Monthly Archives: June 2013
Median list prices in May edged up 2.10 percent month-over-month, as housing inventories also were on the rise, creating a greater balance between supply and demand, according to realtor.com’s latest Real Estate Health Report.
The nationwide median list price was $199,000 for May, and up 4.79 percent year-over-year.
"We are seeing large regional markets across the country leading the way to national recovery. These regions are acting as a microcosm for what's slowly happening in the larger real estate market," says Steve Berkowitz, chief executive officer of Move. "Overall, we're seeing seller confidence beginning to respond to consumer demand. Nationally, there are more homes going on the market for a shorter amount of time. And this is happening in our hot markets on a much larger scale."
California housing markets are seeing some of the highest median price gains. The following 10 markets have seen the highest year-over-year list price gains:
1. Sacramento, Calif.: up 42.45%
- Median list price: $284,900
2. Oakland, Calif.: up 38.27%
- Median list price: $495,000
3. Detroit, Mich.: up 31.73%
- Median list price: $125,000
4. San Jose, Calif.: up 30.58%
- Median list price: $679,000
5. Los Angeles-Long Beach, Calif.: up 27.80%
- Median list price: $428,000
6. Fresno, Calif.: up 27.48%
- Median list price: $219,900
7. Phoenix-Mesa, Ariz.: up 27.03%
- Median list price: $235,000
8. Stockton-Lodi, Calif.: up 25.63%
- Median list price: $199,750
9. Reno, Nev.: up 24.23%
- Median list price: $235,900
10. Santa Barbara-Santa Maria-Lompoc, Calif.: up 24%
- Median list price: $775,000
Daily Real Estate News | Wed, June 12, 2013
Forty percent of Americans say now is a good time to sell a home — up from 30 percent last month and 16 percent just one year ago, according to a new survey by Fannie Mae. Rising home prices are helping to boost sellers’ confidence.
"Sentiment toward selling a home appears to be catching up with the strengthening housing market," says Doug Duncan, chief economist at Fannie Mae. “This jump may foreshadow a gradual return to more normal levels of housing supply from their lows of recent months. In turn, increased housing supply could serve to temper increasing consumer home price expectations.”
With confidence increasing, more sellers are listing their homes and inventory levels are rising in many markets. Inventory levels are up nationally 4 percent in April over the prior month, but in some markets inventories have soared even higher. For example, California municipalities Stockton and Sacramento have seen inventories rise more than 75 percent in April from the prior month, according to realtor.com® data.
As the number of homes for sale increases, "homes are starting to sit a little bit longer," says Joanie Cubias of Lyon Real Estate in Sacramento.
Still, in markets where a large number of home owners remain underwater on their mortgage, inventory levels remain low. For example, in Phoenix, inventory levels as of June are at the lowest point than at any time in the previous 13 years. While Phoenix has had a 19 percent yearly gain in home prices, prices still remain far from their peak and many owners still owe more on their mortgage than their home is worth.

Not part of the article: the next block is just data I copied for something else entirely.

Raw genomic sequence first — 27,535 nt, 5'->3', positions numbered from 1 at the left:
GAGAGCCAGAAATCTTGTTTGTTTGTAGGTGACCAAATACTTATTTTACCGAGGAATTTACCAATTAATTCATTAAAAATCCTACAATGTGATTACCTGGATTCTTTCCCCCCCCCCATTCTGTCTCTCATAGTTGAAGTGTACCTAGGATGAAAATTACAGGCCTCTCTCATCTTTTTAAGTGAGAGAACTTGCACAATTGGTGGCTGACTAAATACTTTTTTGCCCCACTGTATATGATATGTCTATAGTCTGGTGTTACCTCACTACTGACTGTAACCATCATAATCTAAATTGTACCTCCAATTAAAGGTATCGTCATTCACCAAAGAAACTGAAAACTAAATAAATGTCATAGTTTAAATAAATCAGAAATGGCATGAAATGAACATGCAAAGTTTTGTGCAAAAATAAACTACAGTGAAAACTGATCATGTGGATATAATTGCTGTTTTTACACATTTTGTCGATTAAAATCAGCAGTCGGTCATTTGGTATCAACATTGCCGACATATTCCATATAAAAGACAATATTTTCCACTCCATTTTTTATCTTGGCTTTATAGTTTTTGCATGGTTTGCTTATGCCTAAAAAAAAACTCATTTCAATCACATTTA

The Fannie Mae survey found that 50 percent of Americans say they believe it would be difficult to get a mortgage, while fewer Americans this month — 46 percent — say they think it would be easy. The survey also found that more Americans — 46 percent — believe mortgage rates will increase soon.
"We will closely watch the potential impact of rising mortgage rates on consumer housing sentiment in the coming months," Duncan says.
For the past three years, the average size of new homes has been on the rise. The median new-home size in 2012 reached a record high at 2,306 square feet, according to newly released data from the Census Bureau. That is an 8 percent increase from 2009.
During the Great Recession, Americans showed a preference for smaller homes, and many housing experts were saying it meant the end of the McMansion.
But Jeffry Roos, a regional president for homebuilder Lennar, told CNNMoney that it wasn’t that Americans wanted less space, they just couldn’t afford more space at the time.
Now, they’re upsizing again. A spokeswoman for GL Homes says that the builder has been selling homes that average 7 percent larger than during the first five months of 2012.
Some consumers are choosing to buy larger because they have more people under their roof. Lennar offers homes known as Next Gen, which feature separate suites for a mother-in-law or college grad who has moved back home.
Home shoppers tend to buy bigger than what they originally plan, Fred Cooper, a spokesman for Toll Brothers, told CNNMoney.
"In the downturns, in upturns, whenever, our customers typically added another 18 to 20 percent of floor space onto what already was a very nice house to begin with," Cooper says.
Source: “McMansions are making a comeback,” CNNMoney